In his first public speech since taking office, General Services Administration Acting Administrator Dan Tangherlini called on industry to help the agency provide more savings to its federal customers as well as provide feedback on how the agency can bring in more of industry’s innovations.
Speaking Tuesday at a Tech Town Hall Meeting hosted by ACT-IAC and TechAmerica at the McLean Hilton, Tangherlini said GSA can do a better job providing efficiencies to the federal government and break the silos within the agency that caused it to not run as smoothly as possible.
“We need to re-double our focus on our core mission, and that’s providing the best value possible,” Tangherlini said. “That goal is more significant, more important than it ever has been in the history of GSA than right now.”
Tangherlini said GSA began a top to bottom review of its operations in April that includes employees making more than 500 suggestions and posting thousands of comments how to improve everything GSA does from big to small.
Some of those ideas, Tangherlini said, are already being implemented while the agency is figuring out ways to enact others. He now wants to extend the invitation to industry to find ways the agency can do its job better with no suggestions too large or too small.
“As Senator Barbara Boxer told me when I was testifying my first week on the job, ‘Whatever you are thinking, think bigger,’” Tangherlini recalled. “We are trying to do exactly that. Looking at everything and anything so we can do better.”
Part of that, Tangherlini said, will include a number of new initiatives such as the modernization of the multiple awards schedule that removes unwanted or out of date items (such as typewriters) that can then free up resources for widely used products such as Schedule 70 and MOBIS (Mission Oriented Business Integrated Services) contract vehicles.
Tangherlini also mentioned switching to a demand-based model for schedules to provide a more thoughtful approach toward acquisition.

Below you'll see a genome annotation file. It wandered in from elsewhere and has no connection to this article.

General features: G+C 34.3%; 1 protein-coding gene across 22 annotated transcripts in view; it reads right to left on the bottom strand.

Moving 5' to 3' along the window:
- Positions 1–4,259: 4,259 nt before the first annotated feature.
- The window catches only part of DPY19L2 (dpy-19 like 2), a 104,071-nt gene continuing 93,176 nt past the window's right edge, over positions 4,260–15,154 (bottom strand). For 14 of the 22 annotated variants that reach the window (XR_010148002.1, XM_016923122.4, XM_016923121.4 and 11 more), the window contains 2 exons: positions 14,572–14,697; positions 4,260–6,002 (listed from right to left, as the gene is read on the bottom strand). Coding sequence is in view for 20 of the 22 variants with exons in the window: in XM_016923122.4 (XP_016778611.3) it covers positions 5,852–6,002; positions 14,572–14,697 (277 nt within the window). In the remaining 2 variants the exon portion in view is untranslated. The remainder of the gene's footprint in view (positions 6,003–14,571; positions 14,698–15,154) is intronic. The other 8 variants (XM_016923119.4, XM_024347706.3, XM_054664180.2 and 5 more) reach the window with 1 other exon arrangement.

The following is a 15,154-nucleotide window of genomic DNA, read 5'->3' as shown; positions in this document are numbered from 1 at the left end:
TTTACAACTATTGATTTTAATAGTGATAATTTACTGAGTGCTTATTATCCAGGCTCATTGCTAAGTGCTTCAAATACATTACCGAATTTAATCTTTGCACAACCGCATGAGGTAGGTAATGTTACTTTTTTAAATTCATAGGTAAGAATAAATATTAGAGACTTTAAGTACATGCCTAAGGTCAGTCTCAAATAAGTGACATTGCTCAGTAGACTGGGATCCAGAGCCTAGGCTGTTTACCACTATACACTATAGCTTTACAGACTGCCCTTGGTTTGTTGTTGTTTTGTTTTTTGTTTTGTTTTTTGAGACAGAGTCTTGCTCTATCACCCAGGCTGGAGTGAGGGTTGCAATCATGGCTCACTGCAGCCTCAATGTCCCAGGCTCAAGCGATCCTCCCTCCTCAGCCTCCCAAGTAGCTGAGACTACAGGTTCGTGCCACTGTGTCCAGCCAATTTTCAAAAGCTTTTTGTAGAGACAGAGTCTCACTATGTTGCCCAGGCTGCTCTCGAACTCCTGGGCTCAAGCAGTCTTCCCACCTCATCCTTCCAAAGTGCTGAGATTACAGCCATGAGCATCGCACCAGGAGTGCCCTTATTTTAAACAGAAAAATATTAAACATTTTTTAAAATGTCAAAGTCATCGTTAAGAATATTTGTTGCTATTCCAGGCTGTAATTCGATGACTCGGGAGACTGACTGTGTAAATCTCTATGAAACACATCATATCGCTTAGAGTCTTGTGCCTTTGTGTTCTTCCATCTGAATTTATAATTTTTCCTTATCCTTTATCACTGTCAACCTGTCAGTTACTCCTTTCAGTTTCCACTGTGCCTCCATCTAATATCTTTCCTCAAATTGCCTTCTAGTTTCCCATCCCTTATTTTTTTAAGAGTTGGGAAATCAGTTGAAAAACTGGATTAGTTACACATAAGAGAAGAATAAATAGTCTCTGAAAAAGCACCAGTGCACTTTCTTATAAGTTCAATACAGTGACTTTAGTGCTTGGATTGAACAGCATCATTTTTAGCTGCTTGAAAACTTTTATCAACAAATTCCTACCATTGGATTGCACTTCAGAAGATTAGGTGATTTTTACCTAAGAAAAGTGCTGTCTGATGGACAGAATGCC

When it comes directly to information technology, Tangherlini said there needs to be more focus on the “I” of IT, meaning there needs to be greater attention paid to the types of information agencies want instead of just providing them with technology.
With all that said, Tangherlini mentioned a number of successful GSA initiatives he feels have done an outstanding job of helping clients.
For example the Federal Risk and Authorization Management Program program will save users approximately $200,000 each time it’s implemented in cost avoidance. The agency’s travel book system has saved the federal government “tens of millions” in savings and, in fiscal year 2011, the agency helped the government rid itself of more than $1.1 billion in unused federal real estate.
GSA also does work for individual consumers. For example, he said, GSA helped the Department of Commerce examine its wireless contracts, finding more than 3,200 lines that were being paid for, but not being used. By eliminating those, it helped save the agency more than $2 million.
“I look forward to working with you,” Tangherlini told the more than 200 industry members in attendance. “There is a great opportunity for us to help the government save money as well as utilize our industry partners that are bringing the best solutions to the table.”
As for the conference spending scandal that led to him assuming the administrator role following the resignation of Martha Johnson, Tangherlini said there’s been some inner morale issues as employees react to how the agency now conducts its business. With that said, he said there have also been a number of positive reactions as employees focus more on their mission and helping its customers.
“I say that what happened with the Western Region Conference gave us some notoriety,” Tangherlini said. “Now its time to use that and show people the great job we can do for them. We have a great opportunity ahead of us that we are ready to take full advantage of.”